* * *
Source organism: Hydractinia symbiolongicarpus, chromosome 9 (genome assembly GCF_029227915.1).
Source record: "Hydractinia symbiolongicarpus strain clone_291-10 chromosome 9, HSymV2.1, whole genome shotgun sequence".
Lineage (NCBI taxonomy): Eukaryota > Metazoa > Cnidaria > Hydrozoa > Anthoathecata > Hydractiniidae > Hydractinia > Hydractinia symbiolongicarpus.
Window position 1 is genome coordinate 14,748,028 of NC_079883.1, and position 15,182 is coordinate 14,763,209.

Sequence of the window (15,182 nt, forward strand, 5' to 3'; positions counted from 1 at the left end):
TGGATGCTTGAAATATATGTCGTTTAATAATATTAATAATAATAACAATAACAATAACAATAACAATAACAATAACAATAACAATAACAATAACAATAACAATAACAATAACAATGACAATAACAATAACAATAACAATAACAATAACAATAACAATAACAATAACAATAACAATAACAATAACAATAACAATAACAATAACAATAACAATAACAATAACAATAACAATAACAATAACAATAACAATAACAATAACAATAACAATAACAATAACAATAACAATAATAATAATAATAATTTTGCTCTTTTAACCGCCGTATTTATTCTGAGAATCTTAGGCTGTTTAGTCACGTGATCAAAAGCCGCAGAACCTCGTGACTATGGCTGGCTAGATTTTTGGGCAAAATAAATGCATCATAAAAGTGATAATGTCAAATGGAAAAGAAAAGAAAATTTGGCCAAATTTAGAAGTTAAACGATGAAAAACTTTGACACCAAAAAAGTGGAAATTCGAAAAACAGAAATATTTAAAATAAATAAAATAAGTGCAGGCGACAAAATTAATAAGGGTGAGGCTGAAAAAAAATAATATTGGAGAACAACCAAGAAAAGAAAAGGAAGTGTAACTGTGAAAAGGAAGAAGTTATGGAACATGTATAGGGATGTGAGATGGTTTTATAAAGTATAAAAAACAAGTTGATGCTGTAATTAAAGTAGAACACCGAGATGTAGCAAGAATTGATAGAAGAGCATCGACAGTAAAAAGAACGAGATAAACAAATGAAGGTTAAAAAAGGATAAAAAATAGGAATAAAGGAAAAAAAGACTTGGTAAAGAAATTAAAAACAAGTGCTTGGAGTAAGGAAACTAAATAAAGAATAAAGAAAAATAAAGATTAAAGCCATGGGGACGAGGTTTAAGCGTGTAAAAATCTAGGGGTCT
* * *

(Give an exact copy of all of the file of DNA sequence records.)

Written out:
Source organism: Hydractinia symbiolongicarpus, chromosome 9 (genome assembly GCF_029227915.1).
Source record: "Hydractinia symbiolongicarpus strain clone_291-10 chromosome 9, HSymV2.1, whole genome shotgun sequence".
Lineage (NCBI taxonomy): Eukaryota > Metazoa > Cnidaria > Hydrozoa > Anthoathecata > Hydractiniidae > Hydractinia > Hydractinia symbiolongicarpus.
Window position 1 is genome coordinate 14,748,028 of NC_079883.1, and position 15,182 is coordinate 14,763,209.

Sequence of the window (15,182 nt, forward strand, 5' to 3'; positions counted from 1 at the left end):
TGGATGCTTGAAATATATGTCGTTTAATAATATTAATAATAATAACAATAACAATAACAATAACAATAACAATAACAATAACAATAACAATAACAATAACAATAACAATAACAATGACAATAACAATAACAATAACAATAACAATAACAATAACAATAACAATAACAATAACAATAACAATAACAATAACAATAACAATAACAATAACAATAACAATAACAATAACAATAACAATAACAATAACAATAACAATAACAATAACAATAACAATAACAATAACAATAATAATAATAATAATTTTGCTCTTTTAACCGCCGTATTTATTCTGAGAATCTTAGGCTGTTTAGTCACGTGATCAAAAGCCGCAGAACCTCGTGACTATGGCTGGCTAGATTTTTGGGCAAAATAAATGCATCATAAAAGTGATAATGTCAAATGGAAAAGAAAAGAAAATTTGGCCAAATTTAGAAGTTAAACGATGAAAAACTTTGACACCAAAAAAGTGGAAATTCGAAAAACAGAAATATTTAAAATAAATAAAATAAGTGCAGGCGACAAAATTAATAAGGGTGAGGCTGAAAAAAAATAATATTGGAGAACAACCAAGAAAAGAAAAGGAAGTGTAACTGTGAAAAGGAAGAAGTTATGGAACATGTATAGGGATGTGAGATGGTTTTATAAAGTATAAAAAACAAGTTGATGCTGTAATTAAAGTAGAACACCGAGATGTAGCAAGAATTGATAGAAGAGCATCGACAGTAAAAAGAACGAGATAAACAAATGAAGGTTAAAAAAGGATAAAAAATAGGAATAAAGGAAAAAAAGACTTGGTAAAGAAATTAAAAACAAGTGCTTGGAGTAAGGAAACTAAATAAAGAATAAAGAAAAATAAAGATTAAAGCCATGGGGACGAGGTTTAAGCGTGTAAAAATCTAGGGGTCT